The Stream

Why is femicide in Mexico on the rise?

On Tuesday, May 3 at 19:30 GMT:
The widely-reported discovery of a dead woman in northern Mexico has shocked people across the country and highlighted an ever-worsening national femicide crisis.

Debanhi Susana Escobar Bazaldúa, an 18-year-old law student, was laid to rest on April 23, two days after police found her body in a roadside hotel’s water tank in Monterrey, the largest city in the state of Nuevo Leon. Investigations into her death are continuing.

Meanwhile in Monterrey, several other women are still missing. They are among more than 24,000 women in Mexico currently reported to have disappeared. The United Nations Committee on Enforced Disappearances says recently there has been “a notable increase” in the number of missing women and girls in the country, and that victims and authorities have “reported disappearances for the purpose of trafficking and sexual exploitation.” Women’s rights advocates point out that 1,004 cases of femicide – when a woman is murdered due to her gender – were officially recorded in 2021, a 2.7% rise on the previous year’s toll.

In 2020 women’s groups led a wave of popular protest, calling for concerted and immediate action by authorities to better protect women and bring justice to those murdered and missing. But the femicide crisis is only deepening. The executive director of Amnesty International in Mexico points out that eleven women are killed in Mexico every day, and that federal and state authorities are not doing enough to find women who are missing.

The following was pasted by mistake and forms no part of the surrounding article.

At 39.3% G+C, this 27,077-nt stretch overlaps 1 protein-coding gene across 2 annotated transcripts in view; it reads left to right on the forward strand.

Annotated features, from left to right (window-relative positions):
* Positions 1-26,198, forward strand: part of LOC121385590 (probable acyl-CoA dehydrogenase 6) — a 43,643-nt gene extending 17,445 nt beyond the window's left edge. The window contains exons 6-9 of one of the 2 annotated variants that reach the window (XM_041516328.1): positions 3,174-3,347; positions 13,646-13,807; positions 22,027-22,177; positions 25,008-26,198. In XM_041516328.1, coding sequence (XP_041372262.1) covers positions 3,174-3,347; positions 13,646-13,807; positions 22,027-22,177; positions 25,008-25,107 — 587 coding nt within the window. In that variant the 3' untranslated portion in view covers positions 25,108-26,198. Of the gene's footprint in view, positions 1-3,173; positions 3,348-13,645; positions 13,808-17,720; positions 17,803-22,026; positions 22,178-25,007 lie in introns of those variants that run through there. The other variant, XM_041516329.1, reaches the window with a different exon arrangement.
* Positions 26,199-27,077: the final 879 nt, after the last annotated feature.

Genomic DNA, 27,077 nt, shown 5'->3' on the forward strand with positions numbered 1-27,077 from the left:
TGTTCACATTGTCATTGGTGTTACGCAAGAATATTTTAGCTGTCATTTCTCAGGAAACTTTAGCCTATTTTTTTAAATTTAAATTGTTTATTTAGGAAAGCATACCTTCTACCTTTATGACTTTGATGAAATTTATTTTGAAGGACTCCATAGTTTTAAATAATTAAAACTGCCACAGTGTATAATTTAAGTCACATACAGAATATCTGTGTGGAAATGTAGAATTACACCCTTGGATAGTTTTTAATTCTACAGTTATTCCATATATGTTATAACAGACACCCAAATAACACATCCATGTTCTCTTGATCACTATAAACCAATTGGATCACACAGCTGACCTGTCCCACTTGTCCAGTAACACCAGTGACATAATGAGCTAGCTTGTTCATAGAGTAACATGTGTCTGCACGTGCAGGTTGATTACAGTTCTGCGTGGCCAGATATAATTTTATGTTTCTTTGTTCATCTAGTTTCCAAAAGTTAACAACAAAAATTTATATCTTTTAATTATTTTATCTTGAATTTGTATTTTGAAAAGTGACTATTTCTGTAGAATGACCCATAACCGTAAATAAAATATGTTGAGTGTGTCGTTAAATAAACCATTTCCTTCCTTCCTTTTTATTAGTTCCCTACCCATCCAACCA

Non-governmental organisations and activists say that a male-dominated culture of impunity is driving both femicides and the high rate of disappearances of women. And some women’s advocates are scathing about the government of President Andrés Manuel López Obrador, saying his administration is not doing enough to tackle the rise in violence against women in Mexico. The president himself was widely criticised for saying “people shouldn’t worry” in the wake of the discovery of Escobar’s body, and that such cases “happen everywhere”.

In this episode of The Stream, we’ll look at the rise in cases of femicide in Mexico and what’s needed to tackle and prevent gender-based violence.

In this episode of The Stream, we are joined by:
Edith Olivares Ferreto, @AIMexico
Executive Director, Amnesty International Mexico

Estefania Vela Barba, @samnbk
Executive Director, Intersecta

Chantal Flores, @chantal_f